So as everyone who reads the news has probably heard, there has been a major “social movement” here the last few weeks, basically opposing the government’s reform of the pension system. There have been a number of street protests, major strikes of public transit and railroad workers, and fuel shortages because of industrial strikes. I’m not going to take the time to give links to these ongoing stories, because you can look it all up on google. (I recommend French-language coverage, if possible, and otherwise maybe the BBC. Americans seem to be prone to idiotic analyses like this one.)
To be honest, as an ethnographer, I haven’t been extremely curious about this whole political affair; it’s only peripherally about the universities, and I’m mainly interested in the politics of the university system. And I’m not the only one who feels separate from this movement: at a faculty activist meeting a week ago, teachers commented that their concerns about the institutional situation were radically different from their students’ involvements in the pension question, and they weren’t sure (at that point) what points of commonality with the students they were going to find.
University discussion of the movement has, nonetheless, been ongoing, and I was particularly interested in one sociology student’s testimonial from the barricades in Lyon. I’ve taken the time to translate it; there’s something important to learn, I think, from stories of what happens when privileged, educated people suddenly find themselves subject to irrational and overwhelming state violence.
Thursday, October 21, 2010. Testimony of events on Place Bellecour, Lyon.
I arrived around noon at Place Bellecour, accompanied by some student friends. A protest was supposed to start at 2pm, on Place A. Poncet just beside Place Bellecour, with college and high school students, partnered with the CGT [a major union] and SUD [a left autonomist union]. A number of young people were there, mostly high schoolers and middle schoolers. You crossed a police cordon to enter the square. There were several dozen of them at every exit from the public square, which is one of the largest in France. They were armored from head to foot, with helmets, shields, nightsticks, pistols… There was also a truck from the GIPN (National Police Intervention Group, who had an armored truck and wore masks) and two anti-riot water cannon trucks. A helicopter surveyed the site from a low altitude. Half an hour later, after a few stones were thrown towards the police and their vehicles, the cops went into action and fired tear gas grenades. The crowd dispersed.
Around 1:30pm we start moving towards the Post Office, where the protest was going to leave from. The police cordon was still there, separating the protesters already on Place Bellecour from those on Place A. Poncet. They refused to let us through. After half an hour of discussion, probably with the help of the unions, they opened the cordon and let about thirty people through, after which they abruptly closed the cordon again. Apparently, the population going through didn’t fit the criteria for a “good protester” (light skin, not too young, no sweatshirts or hoods). No one else was allowed to leave Bellecour. Tensions rose. A few projectiles were thrown, and the police responded by firing tear gas, nightsticks raised. For more than an hour, we tried in vain to rejoin the other group of protesters, who were waiting for us on the other side. They also got teargassed. The crowd on Bellecour was broken up.
At 3:30pm, finally, the “free” protesters decided to leave on the march. For our part, we waited. There were several hundred of us on the Place. It was relatively calm. We waited, splintered into little groups all across the square. The cops said that we could leave once the protest had left. We waited. The helicopter hovered over us with a deafening roar. There were a few movements in the crowd, but the scene stayed calm. Frankly, we were getting pissed off. I was just planning to go on the march, and I had brought nothing with me: no water, no food, nothing to do. I waited like the others. A little later we decided to leave with a friend. But the cops still refused to let us out. It was probably about 4:30pm, so they had been holding us for three hours. I told them I needed to eat and piss, but they said no way. I started to get seriously pissed off, and it dawned on me that I was being forcibly retained. The cops told us it was an order from the Prefect, and that they didn’t know when they would be authorized to let us leave. To a friend who asked if it would be possible to get a soccer ball from the outside, to have something to do, the cop says that he should just take the inflated bladder of the young girl who had just asked to leave to go to the toilet. Then he and his colleagues burst out laughing.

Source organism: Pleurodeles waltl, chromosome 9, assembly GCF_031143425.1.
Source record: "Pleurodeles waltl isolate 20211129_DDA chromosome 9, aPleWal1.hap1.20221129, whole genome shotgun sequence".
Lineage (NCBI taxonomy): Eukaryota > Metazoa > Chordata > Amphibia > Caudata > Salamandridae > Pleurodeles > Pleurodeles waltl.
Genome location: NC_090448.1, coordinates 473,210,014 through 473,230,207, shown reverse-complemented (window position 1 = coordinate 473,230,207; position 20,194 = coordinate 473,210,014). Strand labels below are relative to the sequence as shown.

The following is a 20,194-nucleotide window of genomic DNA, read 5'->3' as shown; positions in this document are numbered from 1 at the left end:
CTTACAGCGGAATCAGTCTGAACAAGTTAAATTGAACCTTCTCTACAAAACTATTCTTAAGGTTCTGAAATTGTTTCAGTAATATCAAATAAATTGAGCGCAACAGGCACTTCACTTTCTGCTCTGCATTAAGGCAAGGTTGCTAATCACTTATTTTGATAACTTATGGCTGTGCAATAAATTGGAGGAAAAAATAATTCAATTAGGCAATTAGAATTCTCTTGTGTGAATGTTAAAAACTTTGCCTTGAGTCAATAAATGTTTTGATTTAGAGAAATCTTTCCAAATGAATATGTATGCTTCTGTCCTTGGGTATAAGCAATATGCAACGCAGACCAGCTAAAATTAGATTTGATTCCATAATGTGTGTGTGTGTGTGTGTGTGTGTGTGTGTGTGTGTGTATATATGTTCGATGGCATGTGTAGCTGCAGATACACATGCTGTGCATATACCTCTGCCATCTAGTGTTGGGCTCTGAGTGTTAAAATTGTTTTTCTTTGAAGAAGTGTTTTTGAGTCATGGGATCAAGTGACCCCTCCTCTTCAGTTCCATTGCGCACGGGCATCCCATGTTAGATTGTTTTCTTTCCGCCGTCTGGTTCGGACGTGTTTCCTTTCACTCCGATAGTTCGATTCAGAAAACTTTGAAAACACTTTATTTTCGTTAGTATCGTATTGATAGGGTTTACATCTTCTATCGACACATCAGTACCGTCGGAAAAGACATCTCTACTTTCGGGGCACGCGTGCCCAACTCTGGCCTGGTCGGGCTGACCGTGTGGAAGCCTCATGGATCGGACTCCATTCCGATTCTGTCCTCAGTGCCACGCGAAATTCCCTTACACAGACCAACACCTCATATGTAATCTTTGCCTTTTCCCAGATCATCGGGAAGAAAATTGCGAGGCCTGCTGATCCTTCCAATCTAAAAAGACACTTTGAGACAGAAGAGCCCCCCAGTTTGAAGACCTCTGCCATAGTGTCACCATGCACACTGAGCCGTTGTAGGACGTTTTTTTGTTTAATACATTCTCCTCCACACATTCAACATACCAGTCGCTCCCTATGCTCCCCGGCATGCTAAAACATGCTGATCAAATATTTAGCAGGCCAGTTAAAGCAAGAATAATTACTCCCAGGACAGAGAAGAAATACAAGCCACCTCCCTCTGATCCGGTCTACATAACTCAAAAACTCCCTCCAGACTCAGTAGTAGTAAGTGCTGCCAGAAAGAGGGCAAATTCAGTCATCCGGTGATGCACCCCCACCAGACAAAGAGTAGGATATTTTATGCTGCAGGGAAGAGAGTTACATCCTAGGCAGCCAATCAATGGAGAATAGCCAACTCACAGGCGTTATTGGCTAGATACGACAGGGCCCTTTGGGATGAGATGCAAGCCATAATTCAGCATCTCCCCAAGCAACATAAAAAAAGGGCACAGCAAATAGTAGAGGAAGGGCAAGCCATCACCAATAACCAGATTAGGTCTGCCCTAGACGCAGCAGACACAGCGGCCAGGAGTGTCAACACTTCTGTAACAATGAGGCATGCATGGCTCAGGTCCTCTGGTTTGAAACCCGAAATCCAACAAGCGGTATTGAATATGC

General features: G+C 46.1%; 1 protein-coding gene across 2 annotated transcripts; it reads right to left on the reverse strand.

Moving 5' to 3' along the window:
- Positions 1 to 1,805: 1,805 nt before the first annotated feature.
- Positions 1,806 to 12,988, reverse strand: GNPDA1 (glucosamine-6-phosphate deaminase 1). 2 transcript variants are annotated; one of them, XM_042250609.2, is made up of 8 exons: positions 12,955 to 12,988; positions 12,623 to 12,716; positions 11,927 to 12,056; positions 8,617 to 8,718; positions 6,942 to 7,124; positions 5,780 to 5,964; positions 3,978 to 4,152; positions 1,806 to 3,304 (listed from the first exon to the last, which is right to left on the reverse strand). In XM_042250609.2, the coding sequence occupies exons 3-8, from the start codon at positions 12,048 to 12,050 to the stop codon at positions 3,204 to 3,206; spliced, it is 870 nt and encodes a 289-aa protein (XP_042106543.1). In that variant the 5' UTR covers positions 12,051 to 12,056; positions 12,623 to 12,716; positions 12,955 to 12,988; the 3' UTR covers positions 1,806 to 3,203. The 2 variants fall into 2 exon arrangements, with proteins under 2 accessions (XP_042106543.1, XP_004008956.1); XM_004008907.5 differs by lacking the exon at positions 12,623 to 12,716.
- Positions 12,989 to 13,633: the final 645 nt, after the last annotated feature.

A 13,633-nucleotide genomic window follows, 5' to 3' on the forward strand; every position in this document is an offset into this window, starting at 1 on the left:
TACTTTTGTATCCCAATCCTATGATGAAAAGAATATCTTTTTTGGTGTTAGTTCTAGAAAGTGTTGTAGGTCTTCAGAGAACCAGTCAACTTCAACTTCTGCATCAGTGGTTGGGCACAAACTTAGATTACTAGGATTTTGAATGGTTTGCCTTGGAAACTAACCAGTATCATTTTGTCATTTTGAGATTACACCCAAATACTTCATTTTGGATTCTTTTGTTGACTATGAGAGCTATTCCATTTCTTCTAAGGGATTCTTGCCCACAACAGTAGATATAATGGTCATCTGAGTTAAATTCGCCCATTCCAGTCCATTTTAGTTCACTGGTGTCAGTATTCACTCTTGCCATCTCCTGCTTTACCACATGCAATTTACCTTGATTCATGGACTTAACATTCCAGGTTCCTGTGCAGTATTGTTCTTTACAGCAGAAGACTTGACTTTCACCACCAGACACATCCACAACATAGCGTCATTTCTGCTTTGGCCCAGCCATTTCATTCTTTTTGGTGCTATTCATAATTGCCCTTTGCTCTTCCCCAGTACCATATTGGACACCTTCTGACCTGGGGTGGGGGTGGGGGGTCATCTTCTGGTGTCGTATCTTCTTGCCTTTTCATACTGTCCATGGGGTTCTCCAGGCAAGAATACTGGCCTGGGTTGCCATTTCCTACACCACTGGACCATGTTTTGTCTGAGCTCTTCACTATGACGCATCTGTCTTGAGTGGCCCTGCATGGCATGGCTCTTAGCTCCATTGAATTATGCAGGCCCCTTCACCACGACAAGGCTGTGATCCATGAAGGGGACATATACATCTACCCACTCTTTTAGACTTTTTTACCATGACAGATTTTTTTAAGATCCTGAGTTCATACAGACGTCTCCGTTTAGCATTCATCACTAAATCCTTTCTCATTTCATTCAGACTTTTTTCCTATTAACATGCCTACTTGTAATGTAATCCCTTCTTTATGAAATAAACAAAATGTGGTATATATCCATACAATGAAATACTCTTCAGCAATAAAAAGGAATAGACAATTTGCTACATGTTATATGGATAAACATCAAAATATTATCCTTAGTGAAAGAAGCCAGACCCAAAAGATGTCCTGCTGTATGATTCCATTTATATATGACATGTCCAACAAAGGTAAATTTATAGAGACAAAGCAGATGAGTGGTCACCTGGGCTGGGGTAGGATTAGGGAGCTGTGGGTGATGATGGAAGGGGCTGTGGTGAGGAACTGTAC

No one understood the situation. In spite of everything, the square emptied out somewhat. Some people managed to leave, helped by the residents and shop-keepers who opened up their back doors. I heard that the police had let some students leave, but that, on the other hand, the young maghrébins [North Africans] right beside them were kept back. Systematically guilty of not being white [Le délit de faciès est systématique]. On the square, we didn’t organize ourselves. Everyone stayed in their corner, we were bewildered, we just expected to be let out. The average age of the people detained wasn’t over 18.
It was around 5pm, and we heard that maybe we weren’t going to be let out before 9pm. People began to panic. I heard middle schoolers on the phone trying to explain to their parents that they couldn’t come home because the police were holding them. It got colder and colder. I went back to see the police for some explanations. One of them explained to me that “we’re lucky to be in France because if were in Spain we would already have been beaten up by the Civil Guard,” and that “when there are problems of public order, freedom of movement can be suspended.” The square, at this point and for more than an hour before, was perfectly calm. A little bit later, when some kids gathered to protest in the middle of the square, the cops we were talking to turned their weapons towards us (I don’t know if they were tear gas launchers or rubber bullets) and told us to get back. Which we did. Tear gas was fired all across the square: the grenades shot into the sky and scattered out, falling, in incandescent form. People ran in every direction. We tried to stay on the sidewalk, along the buildings, to protect ourselves as much as possible. A young man was on the ground. Others came to help him, and ten meters away the police still threatened them with their pistols. I heard that he was hurt, and kids, with their hands in the air, asked the cops not to attack. Eventually the cops made everyone get back. They came to get the young man, who resisted. Three of them held him down on the ground, and then they dragged by him by the arm for 20 meters to their truck, which he disappeared behind. In front of me was a 15-year-old girl, in tears, in the arms of her friend. They went to see the police, asked to leave, crying, said they couldn’t take any more, wanted to go home. The cop told them to get lost. Explosions kept ringing out, smoke covered the square. It was hard to open your eyes and to breathe. Thirty meters to my right a girl was stretched out on the ground. People gathered around to help her. I didn’t see her react, I don’t know what was happening to her. Maybe an asthma attack, maybe a rubber bullet shot? (In the end I don’t think they shot any rubber bullets.) People shouted to call the firemen. Eventually, after maybe ten minutes, the police pushed everyone back farther along.